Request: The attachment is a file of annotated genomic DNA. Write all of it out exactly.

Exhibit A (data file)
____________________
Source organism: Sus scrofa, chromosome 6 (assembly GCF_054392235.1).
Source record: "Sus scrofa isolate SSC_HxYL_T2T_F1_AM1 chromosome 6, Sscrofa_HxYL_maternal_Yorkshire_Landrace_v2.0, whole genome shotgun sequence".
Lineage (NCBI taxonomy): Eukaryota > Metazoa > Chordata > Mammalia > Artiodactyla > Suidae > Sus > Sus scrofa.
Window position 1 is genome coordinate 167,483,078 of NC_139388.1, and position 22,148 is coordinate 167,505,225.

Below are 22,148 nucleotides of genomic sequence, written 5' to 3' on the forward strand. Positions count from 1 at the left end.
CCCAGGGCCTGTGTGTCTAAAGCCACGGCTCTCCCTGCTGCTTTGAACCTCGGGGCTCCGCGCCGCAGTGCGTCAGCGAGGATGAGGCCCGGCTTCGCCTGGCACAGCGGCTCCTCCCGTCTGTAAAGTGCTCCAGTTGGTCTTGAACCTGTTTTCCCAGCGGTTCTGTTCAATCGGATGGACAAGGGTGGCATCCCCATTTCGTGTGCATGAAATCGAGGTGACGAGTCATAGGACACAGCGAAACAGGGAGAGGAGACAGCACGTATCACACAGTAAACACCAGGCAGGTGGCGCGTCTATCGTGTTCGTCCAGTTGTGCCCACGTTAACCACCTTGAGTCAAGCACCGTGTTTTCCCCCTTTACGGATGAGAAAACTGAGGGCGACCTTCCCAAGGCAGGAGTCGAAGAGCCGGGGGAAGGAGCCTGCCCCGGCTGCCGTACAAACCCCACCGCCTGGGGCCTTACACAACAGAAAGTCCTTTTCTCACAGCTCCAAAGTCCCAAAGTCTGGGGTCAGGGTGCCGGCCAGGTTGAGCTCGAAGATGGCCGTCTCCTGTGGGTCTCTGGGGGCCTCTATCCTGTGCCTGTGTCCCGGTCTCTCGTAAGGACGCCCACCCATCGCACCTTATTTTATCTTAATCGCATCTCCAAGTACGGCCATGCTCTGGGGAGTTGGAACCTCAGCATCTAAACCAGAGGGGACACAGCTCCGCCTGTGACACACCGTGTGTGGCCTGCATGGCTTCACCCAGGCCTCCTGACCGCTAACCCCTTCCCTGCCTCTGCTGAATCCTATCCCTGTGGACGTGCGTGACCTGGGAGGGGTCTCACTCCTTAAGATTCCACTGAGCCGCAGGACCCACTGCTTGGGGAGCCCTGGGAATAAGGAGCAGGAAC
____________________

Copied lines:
Source organism: Sus scrofa, chromosome 6 (assembly GCF_054392235.1).
Source record: "Sus scrofa isolate SSC_HxYL_T2T_F1_AM1 chromosome 6, Sscrofa_HxYL_maternal_Yorkshire_Landrace_v2.0, whole genome shotgun sequence".
Lineage (NCBI taxonomy): Eukaryota > Metazoa > Chordata > Mammalia > Artiodactyla > Suidae > Sus > Sus scrofa.
Window position 1 is genome coordinate 167,483,078 of NC_139388.1, and position 22,148 is coordinate 167,505,225.

Below are 22,148 nucleotides of genomic sequence, written 5' to 3' on the forward strand. Positions count from 1 at the left end.
CCCAGGGCCTGTGTGTCTAAAGCCACGGCTCTCCCTGCTGCTTTGAACCTCGGGGCTCCGCGCCGCAGTGCGTCAGCGAGGATGAGGCCCGGCTTCGCCTGGCACAGCGGCTCCTCCCGTCTGTAAAGTGCTCCAGTTGGTCTTGAACCTGTTTTCCCAGCGGTTCTGTTCAATCGGATGGACAAGGGTGGCATCCCCATTTCGTGTGCATGAAATCGAGGTGACGAGTCATAGGACACAGCGAAACAGGGAGAGGAGACAGCACGTATCACACAGTAAACACCAGGCAGGTGGCGCGTCTATCGTGTTCGTCCAGTTGTGCCCACGTTAACCACCTTGAGTCAAGCACCGTGTTTTCCCCCTTTACGGATGAGAAAACTGAGGGCGACCTTCCCAAGGCAGGAGTCGAAGAGCCGGGGGAAGGAGCCTGCCCCGGCTGCCGTACAAACCCCACCGCCTGGGGCCTTACACAACAGAAAGTCCTTTTCTCACAGCTCCAAAGTCCCAAAGTCTGGGGTCAGGGTGCCGGCCAGGTTGAGCTCGAAGATGGCCGTCTCCTGTGGGTCTCTGGGGGCCTCTATCCTGTGCCTGTGTCCCGGTCTCTCGTAAGGACGCCCACCCATCGCACCTTATTTTATCTTAATCGCATCTCCAAGTACGGCCATGCTCTGGGGAGTTGGAACCTCAGCATCTAAACCAGAGGGGACACAGCTCCGCCTGTGACACACCGTGTGTGGCCTGCATGGCTTCACCCAGGCCTCCTGACCGCTAACCCCTTCCCTGCCTCTGCTGAATCCTATCCCTGTGGACGTGCGTGACCTGGGAGGGGTCTCACTCCTTAAGATTCCACTGAGCCGCAGGACCCACTGCTTGGGGAGCCCTGGGAATAAGGAGCAGGAAC